Daffodils. Mountain summits. Peaceful lakes. Think of these and you probably associate them with William Wordsworth and the Lake District, not Yorkshire.
Wordsworth penned many of his well-known poems in the Lake District. He is arguably our most famous Romantic poet.
Yet Wordsworth’s strong connections with Yorkshire are many …
His sister Dorothy, born 1771, lived with her brother and his wife, Mary in several locations in the Lakes, including the beautiful village of Grasmere.
Dorothy wrote her detailed Grasmere Journals in the early years of the 19th century. She was enchanted with Yorkshire, writing extensively about one of her visits to the county in 1802, the year in which William married her friend Mary Hutchinson.
Some Yorkshire Places
In July of that year, Dorothy and William travelled to Yorkshire to visit Mary. The siblings set off from Keswick taking in Thirsk, then Rievaulx, Helmsley (the town’s fair was held during their visit), Kirkbymoorside, Sinnington, and then to ‘Gallow Hill’, between Wykeham and Brompton-by-Sawdon, a few miles from Scarborough.
During their stay at Gallow Hill, they travelled to Scarborough. Other places they visited included Beverley, were the Minster, according to Dorothy, was: “injured very much with Grecian architecture.”
William’s sister was not a fan of the countryside between Beverley and Hull, nor of Hull itself, which she goes so far as to call: “… frightful. Dirty, brick housey tradesmanlike, rich, vulgar.”
From Hull, they travelled to Lincoln, and then to London before they embarked on a trip to France.
After their trip to the Continent, they returned to English shores in late August. They stayed in London until late September.
The Wordsworth party made their way back to Yorkshire and Gallow Hill, the purpose of this visit was William’s impending marriage to Mary.
On arrival at Gallow Hill, they are greeted by Mary and her many siblings. During the run-up to the wedding they travelled to Hackness and doubtless other places. Dorothy does not think them worthy of note in her journal.
Then on Monday 4thOctober, William married Mary in the lovely church in Brompton village.
Later that day, Dorothy writes in her journal: “A little after 8 o’clock I saw them go down the avenue towards the Church. William had parted from me upstairs. I gave him the wedding ring – with how deep a blessing! I took it from my forefinger where I had worn it the whole of the night before – he slipped it again onto my finger and blessed me fervently … I kept myself as quiet as I could, but when I saw the two men running up the walk, coming to tell us it was over, I could stand it no longer and threw myself on the bed where I lay in stillness, neither hearing nor saying any thing …”
We can safely assume Dorothy is glad to be away from Gallow Hill that same day. They departed soon after the wedding breakfast.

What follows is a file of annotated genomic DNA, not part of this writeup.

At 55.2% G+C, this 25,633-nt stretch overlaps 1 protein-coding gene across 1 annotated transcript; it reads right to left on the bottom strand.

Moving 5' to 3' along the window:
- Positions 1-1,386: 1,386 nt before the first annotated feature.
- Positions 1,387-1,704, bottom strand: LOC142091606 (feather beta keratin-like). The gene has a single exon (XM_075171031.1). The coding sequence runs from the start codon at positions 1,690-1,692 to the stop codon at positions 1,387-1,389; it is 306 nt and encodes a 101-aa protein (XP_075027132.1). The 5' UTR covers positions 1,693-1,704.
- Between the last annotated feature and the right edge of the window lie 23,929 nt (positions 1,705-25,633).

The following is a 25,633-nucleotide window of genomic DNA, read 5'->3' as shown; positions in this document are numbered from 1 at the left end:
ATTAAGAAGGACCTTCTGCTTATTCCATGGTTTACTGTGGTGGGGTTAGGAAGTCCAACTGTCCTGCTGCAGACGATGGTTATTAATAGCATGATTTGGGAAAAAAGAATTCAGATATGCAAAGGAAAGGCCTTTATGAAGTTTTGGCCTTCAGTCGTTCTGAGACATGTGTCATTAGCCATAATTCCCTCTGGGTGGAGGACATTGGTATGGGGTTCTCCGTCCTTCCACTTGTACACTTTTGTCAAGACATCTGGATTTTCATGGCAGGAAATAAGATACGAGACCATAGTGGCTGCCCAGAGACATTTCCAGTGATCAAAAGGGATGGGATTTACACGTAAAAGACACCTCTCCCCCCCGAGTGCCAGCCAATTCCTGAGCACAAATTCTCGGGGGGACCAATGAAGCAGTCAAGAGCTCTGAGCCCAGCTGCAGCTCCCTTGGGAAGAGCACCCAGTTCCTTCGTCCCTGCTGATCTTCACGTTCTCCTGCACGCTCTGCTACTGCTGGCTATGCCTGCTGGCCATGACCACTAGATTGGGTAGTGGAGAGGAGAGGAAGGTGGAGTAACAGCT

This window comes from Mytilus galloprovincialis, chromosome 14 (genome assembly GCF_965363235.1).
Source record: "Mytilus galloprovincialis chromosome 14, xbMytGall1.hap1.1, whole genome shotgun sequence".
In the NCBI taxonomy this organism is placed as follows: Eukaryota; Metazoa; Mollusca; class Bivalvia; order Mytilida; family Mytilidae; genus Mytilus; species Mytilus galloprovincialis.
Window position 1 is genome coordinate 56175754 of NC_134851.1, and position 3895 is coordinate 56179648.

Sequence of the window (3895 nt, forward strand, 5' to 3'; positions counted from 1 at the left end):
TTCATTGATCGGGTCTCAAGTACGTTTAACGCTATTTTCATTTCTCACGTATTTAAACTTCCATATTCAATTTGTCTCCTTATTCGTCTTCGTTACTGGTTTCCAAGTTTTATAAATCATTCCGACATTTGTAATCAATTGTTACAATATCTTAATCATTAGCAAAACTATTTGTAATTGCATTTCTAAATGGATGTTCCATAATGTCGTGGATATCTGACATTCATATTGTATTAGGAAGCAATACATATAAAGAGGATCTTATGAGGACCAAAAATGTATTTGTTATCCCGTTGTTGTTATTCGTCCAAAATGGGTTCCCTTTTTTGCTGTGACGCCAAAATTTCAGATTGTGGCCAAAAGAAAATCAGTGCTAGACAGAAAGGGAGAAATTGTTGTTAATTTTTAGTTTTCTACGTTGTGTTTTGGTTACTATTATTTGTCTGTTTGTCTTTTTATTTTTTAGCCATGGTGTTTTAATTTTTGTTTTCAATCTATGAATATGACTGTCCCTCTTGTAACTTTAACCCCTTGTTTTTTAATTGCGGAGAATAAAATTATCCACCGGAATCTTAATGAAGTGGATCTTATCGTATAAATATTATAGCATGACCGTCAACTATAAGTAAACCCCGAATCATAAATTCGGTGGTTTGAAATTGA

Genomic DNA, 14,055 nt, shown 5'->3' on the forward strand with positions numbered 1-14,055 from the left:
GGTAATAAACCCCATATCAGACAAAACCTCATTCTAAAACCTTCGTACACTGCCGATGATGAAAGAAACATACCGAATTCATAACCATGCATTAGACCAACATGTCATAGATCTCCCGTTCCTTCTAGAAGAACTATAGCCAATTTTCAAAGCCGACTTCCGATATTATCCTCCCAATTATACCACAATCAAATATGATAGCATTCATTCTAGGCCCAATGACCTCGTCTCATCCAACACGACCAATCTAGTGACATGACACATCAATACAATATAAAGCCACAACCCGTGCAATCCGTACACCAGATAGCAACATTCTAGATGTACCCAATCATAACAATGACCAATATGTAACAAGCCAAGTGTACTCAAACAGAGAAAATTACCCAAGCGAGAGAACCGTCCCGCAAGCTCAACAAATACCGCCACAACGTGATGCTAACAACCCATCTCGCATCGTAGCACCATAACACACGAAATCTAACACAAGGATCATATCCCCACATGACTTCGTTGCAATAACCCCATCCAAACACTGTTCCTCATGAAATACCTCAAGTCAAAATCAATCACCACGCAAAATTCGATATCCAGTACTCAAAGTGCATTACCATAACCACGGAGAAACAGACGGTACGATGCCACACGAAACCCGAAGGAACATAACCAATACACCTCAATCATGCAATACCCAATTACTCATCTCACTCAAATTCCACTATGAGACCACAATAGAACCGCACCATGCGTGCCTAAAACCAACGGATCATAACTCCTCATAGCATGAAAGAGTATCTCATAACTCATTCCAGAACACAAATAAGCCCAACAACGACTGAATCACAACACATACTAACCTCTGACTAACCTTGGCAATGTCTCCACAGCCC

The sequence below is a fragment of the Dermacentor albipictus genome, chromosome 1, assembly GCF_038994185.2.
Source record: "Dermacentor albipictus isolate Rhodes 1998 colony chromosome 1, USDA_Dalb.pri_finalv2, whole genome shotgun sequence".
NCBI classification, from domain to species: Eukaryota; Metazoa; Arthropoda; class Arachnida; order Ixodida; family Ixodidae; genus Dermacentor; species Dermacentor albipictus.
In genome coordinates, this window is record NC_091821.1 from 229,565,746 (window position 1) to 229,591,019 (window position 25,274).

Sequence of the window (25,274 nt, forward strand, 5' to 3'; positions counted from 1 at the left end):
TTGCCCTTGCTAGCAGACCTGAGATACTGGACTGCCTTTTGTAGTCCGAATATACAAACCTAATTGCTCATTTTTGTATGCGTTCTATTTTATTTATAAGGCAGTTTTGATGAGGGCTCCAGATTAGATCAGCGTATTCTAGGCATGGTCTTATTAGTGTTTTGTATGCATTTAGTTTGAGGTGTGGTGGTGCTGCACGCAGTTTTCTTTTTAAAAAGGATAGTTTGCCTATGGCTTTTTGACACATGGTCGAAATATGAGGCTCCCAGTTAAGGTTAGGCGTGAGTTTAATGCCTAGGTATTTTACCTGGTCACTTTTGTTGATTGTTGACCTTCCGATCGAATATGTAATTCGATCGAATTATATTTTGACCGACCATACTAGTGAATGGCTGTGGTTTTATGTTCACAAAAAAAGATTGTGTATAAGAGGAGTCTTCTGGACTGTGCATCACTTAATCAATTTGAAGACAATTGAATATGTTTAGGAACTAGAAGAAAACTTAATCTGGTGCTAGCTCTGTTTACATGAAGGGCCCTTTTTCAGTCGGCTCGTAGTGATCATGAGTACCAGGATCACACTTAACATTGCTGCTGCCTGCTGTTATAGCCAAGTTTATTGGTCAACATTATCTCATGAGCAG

Mary Wordsworth, as she was now called, was understandably distressed at leaving her brothers and sisters to start her new life with her husband and her sister-in-law in the Lakes.
The wedding party first stopped at Kirkbymoorside, where they stayed for two hours while the horses were fed.
While the horses were cared for, they posted a notice of marriage to the York Herald. This was published on 9th October: “On Monday last was married at Brompton Mr Wordsworth of Grasmere to Miss Hutchinson of Gallow Hill near Scarboro’”.
Dorothy seemed uninspired by the countryside between Kirkbymoorside and Helmsley, though she liked ‘Helmesly’ enough to wax lyrical about its ruined castle: “We … looked over a gate up to the old ruin which stands at the top of a mount, and round about it the moats are grown up to soft green cradles, hollows surrounded with green grassy hillocks and these are overshadowed by old trees, chiefly ashes.”
As they left Helmsley, Dorothy made a fascinating observation about Duncombe House (of Duncombe Park today): “Duncombe House looks well from the Road – a large Building, though I believe only 2 thirds of the original design are completed.”
They returned to Grasmere at 6 o’clock on Wednesday 6th October, after two long days of arduous travel.
Today, it is beyond our comprehension as to how much was involved in such a journey. To the Wordsworths, it was probably nothing, given they had always travelled thus and enjoyed arduous walking on the majestic Lakeland fells as much as possible.
The Grasmere Journals
Dorothy’s visits to Yorkshire took place before she endured serious illness in 1829, which affected her general health until her death aged 83 in 1855.
Her Grasmere Journals were first published in 1897. Subsequent analysis and study of her work indicate her own poetic observations no doubt inspired her famous brother, who it is thought borrowed freely from her journals when writing some of his poems.
Wordsworth’s most famous poem ‘Daffodils’ could well have been inspired not only by the yellow flowers themselves. It could also be inspired by Dorothy’s own delightful description written on 15th April 1802:
“When we were in the woods beyond Gowbarrow park we saw a few daffodils close to the water side. We fancied that the lake had floated the seeds ashore and that the little colony had so sprung up. But as we went along there were more and yet more and at last under the boughs to the trees, we saw that there was a long belt of them along the shore, about the breadth of a country turnpike road. I never saw daffodils so beautiful they grew among the mossy stones about and about them, some rested their heads upon these stones as on a pillow for weariness and the rest tossed and reeled and danced and seemed as if they verily laughed with the wind that blew upon them over the lake, they looked so gay ever glancing ever changing.”
William’s famous poem is written 1804, so there is strong evidence to suggest that we have Dorothy to thank for one the world’s most recognised Romantic poems.